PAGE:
Keith Taylor (Artist-in-Residence, 1991 & 2019)

Keith Taylor sitting on a dock at Isle Royale
Keith at Isle Royale, 2019

Photo by Bonnie Loukus

Isle Royale Reflection

"There are places that linger in my imagination. Sometimes other places—famous places, spectacularly beautiful places, places I’m excited to explore—barely make a blip in my thoughts once I get home. Isle Royale lingers, filling my mind with images and ideas for months, even years, after I’ve been there.

I’ve been lucky enough to visit the island three times, twice (in 1991 and again in 2019) as Artist-in-Residence. All told I’ve probably spent only a month and a half on Isle Royale, yet I often think that it shapes my perceptions of the entire world. I am hard pressed to explain why that has happened.

There is the unique geology, of course, those ridges lifting up toward the northwest. All of that exposed rock. There are the trees and the wildflowers, that feel of the far north. And the animals, of course: the moose that are so easy to see there; the presence of the much-studied wolves, now reintroduced; those intrepid foxes, so different from foxes back on the mainland. And the ever changing population of birds! Loon song and the calls of thrushes. Canada jays suddenly surprising me. Now, the occasional call of sandhill cranes. The eagles! And I can never forget the blackflies and the mosquitoes. They are an essential part of Isle Royale.

But more than anything else it is the overwhelming presence of Lake Superior that stays in my mind. It is the (filtered) water I drink when I’m on Isle Royale. It shapes the weather, but it also shapes the light that surrounds me. The Lake is the very air I breathe when I’m there. At night, sitting on a bluff thirty feet above the water, I look out over that massive amount of fresh water, out past the off shore islands, and I am filled with hope."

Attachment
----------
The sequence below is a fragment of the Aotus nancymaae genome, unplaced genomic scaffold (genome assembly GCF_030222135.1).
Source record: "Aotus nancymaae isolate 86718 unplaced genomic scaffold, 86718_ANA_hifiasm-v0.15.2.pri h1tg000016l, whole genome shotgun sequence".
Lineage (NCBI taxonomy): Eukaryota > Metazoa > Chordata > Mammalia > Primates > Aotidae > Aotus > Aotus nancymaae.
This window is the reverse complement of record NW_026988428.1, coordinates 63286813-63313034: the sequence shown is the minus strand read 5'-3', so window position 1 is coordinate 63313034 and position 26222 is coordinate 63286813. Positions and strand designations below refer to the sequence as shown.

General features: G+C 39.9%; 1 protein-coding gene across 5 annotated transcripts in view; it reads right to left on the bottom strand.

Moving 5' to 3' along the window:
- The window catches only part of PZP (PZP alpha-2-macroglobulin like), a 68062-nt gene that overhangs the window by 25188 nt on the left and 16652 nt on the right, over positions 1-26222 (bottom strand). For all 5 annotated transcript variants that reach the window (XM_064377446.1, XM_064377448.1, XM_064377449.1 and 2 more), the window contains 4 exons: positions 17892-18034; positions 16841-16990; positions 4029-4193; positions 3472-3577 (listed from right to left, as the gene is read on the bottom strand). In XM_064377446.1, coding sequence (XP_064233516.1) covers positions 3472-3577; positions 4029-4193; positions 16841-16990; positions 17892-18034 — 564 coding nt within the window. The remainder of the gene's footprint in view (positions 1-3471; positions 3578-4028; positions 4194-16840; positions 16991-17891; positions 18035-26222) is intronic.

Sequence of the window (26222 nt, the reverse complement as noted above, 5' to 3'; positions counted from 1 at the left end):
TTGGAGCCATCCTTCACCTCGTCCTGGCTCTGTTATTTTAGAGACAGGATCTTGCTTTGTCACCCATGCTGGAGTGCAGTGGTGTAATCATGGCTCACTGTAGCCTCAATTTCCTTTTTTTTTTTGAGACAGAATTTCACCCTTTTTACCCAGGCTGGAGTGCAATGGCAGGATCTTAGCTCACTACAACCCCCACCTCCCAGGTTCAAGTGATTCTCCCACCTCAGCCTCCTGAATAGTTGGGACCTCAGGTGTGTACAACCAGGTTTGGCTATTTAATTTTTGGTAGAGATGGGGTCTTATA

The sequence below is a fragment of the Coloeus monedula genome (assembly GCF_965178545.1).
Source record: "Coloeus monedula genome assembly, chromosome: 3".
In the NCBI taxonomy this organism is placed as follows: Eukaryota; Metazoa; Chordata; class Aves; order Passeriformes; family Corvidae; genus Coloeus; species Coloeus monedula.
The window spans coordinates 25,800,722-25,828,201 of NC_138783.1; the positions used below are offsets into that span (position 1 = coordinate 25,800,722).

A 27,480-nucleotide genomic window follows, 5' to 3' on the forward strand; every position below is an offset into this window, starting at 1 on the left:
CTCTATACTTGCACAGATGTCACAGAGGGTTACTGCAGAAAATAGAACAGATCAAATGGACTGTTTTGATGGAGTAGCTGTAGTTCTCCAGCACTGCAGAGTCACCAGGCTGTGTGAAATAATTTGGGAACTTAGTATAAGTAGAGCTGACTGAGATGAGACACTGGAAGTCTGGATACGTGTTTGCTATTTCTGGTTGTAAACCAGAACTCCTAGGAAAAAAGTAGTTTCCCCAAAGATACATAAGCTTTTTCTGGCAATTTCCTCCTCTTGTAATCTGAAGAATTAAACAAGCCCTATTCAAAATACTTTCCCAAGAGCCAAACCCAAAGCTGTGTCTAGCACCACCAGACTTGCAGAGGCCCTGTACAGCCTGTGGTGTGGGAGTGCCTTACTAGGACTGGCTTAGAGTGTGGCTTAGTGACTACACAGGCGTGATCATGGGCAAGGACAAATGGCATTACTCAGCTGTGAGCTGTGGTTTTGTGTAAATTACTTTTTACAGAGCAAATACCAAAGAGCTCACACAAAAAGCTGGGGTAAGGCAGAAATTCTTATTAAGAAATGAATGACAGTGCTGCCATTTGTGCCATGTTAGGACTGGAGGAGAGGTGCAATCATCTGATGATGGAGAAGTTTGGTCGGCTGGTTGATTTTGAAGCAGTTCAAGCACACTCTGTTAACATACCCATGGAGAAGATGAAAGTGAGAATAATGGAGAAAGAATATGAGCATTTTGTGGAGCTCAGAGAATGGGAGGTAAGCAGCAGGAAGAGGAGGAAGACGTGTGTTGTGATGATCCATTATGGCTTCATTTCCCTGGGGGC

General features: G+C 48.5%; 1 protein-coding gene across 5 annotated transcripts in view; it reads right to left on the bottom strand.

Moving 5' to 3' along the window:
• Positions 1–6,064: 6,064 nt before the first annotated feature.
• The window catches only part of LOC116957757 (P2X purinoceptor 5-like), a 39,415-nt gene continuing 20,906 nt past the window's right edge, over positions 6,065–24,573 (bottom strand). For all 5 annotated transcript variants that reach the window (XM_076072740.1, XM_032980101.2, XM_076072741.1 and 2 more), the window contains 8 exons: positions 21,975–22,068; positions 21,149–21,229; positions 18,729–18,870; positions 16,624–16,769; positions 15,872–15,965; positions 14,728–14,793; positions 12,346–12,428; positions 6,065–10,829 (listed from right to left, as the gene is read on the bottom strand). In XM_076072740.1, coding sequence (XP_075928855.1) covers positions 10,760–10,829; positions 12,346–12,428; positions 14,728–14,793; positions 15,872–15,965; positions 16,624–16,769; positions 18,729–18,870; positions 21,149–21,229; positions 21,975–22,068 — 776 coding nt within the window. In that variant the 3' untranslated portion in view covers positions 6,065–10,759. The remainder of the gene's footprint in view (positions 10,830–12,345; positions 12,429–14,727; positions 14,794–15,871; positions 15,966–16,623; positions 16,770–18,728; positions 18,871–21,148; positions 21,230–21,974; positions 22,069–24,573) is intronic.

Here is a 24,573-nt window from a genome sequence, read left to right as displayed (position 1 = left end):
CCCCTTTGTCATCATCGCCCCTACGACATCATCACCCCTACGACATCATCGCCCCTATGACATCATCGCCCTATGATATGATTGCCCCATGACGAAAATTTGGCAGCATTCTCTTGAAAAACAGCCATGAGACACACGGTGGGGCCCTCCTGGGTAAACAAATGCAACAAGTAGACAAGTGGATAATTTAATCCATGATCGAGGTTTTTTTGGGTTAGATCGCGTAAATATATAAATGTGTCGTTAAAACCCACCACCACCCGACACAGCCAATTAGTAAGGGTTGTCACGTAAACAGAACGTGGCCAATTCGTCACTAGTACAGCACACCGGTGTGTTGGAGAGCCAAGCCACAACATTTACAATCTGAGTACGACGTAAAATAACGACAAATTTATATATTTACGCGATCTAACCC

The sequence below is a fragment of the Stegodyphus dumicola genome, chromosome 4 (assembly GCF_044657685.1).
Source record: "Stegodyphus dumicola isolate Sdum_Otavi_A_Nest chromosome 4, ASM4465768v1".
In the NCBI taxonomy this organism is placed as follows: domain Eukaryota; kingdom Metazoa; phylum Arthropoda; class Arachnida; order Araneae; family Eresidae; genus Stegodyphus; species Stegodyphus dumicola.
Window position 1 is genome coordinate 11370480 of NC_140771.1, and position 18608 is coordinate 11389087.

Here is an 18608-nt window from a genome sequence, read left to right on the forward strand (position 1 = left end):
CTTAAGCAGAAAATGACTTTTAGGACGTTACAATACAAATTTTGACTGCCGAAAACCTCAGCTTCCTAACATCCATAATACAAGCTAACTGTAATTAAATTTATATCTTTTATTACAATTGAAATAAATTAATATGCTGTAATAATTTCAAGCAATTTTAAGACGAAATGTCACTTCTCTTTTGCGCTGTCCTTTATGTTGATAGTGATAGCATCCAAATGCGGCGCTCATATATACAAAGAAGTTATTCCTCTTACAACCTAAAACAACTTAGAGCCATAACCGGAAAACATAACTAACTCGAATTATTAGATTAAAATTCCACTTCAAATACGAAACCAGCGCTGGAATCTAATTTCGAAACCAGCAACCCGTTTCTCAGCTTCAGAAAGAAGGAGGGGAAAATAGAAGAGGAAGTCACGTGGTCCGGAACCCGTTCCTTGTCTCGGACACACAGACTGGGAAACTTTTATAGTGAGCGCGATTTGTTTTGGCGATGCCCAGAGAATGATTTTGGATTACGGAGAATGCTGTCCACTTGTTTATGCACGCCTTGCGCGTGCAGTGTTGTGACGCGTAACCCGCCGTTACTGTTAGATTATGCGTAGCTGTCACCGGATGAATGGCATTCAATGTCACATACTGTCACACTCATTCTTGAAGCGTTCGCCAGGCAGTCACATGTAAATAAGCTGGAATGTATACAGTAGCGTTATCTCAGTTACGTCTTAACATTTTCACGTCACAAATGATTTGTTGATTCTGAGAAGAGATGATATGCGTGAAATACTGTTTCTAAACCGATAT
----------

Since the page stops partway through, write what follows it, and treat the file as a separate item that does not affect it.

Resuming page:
-Keith Taylor, November 2019

 

Canoeing Against the Wind by Keith Taylor, 1991

 
A canoe rests on shore with sun reflecting off the water
Photo Courtesy of Robert Swanson

I don’t have to do this

two strokes to move a yard

then a breath
a breeze
pushed
back and sideways against rocks

and my hat blows away

two strokes to move a yard

if this canoe were keeled
it wouldn’t catch the wind
blowing from Superior
up the inlet
pushing

two strokes to move a yard

I’m here because I want
to be
I want to be

out in the wind


(reprinted from If the World Becomes So Bright, Wayne State University Press, 2009, with the permission of the author)

 
Keith Taylor Portrait at Isle Royale
Keith at Isle Royale, 2019

About the Artist

Keith Taylor was an Isle Royale Artist-in-Residence from July 30th to August 14th, 1991 then again from July 16th to July 31st, 2019. He is a poet and writer recently retired from the University of Michigan where he taught in the undergraduate and graduate programs in creative writing. His sixteenth collection, The Bird-while, was published by Wayne State University Press February 2017. Ecstatic Destinations was published by Alice Green & Co in 2018.

Keith's work has appeared in such publications as Story, The Los Angeles Times, Alternative Press, The Southern Review, Michigan Quarterly Review, Notre Dame Review, The Iowa Review, Witness, Chicago Tribune, and Hanging Loose. Other books are Marginalia for a Natural History published by Black Lawrence Press, and Ghost Writers, a collection of ghost stories co-edited with Laura Kasischke, published by Wayne State University Press. See more about Keith on his personal webpage.

 

Last updated: December 23, 2019

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